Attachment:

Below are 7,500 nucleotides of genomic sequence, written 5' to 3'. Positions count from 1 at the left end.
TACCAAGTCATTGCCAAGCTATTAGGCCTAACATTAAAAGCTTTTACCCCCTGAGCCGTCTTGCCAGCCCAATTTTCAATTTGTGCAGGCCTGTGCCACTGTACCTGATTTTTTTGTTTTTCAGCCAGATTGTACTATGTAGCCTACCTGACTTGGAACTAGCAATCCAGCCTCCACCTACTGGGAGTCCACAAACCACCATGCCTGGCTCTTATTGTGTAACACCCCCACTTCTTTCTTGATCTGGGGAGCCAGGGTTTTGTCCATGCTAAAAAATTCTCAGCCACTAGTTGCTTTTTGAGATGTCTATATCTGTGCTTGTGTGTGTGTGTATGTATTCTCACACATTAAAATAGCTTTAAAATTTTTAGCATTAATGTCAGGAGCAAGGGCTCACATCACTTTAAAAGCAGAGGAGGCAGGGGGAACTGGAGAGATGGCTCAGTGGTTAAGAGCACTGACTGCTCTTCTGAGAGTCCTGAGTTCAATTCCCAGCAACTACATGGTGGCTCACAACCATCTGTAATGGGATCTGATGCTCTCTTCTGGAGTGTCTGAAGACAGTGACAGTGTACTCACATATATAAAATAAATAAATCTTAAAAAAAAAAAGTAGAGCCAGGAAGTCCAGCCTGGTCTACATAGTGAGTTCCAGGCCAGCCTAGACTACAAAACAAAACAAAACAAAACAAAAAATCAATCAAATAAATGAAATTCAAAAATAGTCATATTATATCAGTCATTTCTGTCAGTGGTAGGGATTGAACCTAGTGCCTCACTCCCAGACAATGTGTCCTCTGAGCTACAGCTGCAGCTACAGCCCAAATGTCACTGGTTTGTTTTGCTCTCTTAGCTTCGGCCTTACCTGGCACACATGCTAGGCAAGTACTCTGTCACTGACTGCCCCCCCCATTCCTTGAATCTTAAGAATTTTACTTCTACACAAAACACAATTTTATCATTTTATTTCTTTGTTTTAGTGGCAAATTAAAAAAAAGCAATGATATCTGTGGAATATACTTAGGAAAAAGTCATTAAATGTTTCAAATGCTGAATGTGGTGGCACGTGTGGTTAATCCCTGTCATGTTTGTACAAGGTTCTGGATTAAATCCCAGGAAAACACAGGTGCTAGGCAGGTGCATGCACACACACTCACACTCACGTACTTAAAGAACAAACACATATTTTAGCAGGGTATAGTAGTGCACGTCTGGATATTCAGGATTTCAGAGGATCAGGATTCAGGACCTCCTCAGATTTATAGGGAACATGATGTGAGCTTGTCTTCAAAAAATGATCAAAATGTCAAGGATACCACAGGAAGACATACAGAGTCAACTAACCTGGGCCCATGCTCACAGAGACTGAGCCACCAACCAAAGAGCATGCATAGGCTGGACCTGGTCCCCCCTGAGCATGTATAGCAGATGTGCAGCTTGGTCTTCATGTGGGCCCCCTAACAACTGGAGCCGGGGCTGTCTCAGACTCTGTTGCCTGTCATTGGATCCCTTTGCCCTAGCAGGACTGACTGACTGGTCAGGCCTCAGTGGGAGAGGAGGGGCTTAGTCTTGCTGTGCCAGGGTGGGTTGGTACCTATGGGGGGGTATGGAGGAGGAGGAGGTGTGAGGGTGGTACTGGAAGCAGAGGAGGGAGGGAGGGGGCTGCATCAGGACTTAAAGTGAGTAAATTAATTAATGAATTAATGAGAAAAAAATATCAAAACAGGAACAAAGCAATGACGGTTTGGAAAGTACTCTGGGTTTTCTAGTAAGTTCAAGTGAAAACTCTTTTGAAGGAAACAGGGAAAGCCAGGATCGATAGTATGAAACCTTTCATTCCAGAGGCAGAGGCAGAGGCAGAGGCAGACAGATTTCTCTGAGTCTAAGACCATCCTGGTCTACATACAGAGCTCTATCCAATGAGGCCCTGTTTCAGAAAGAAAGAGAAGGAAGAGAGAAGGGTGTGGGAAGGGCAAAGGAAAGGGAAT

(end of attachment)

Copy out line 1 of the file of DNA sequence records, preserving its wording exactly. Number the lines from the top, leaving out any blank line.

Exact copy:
Below are 7,500 nucleotides of genomic sequence, written 5' to 3'. Positions count from 1 at the left end.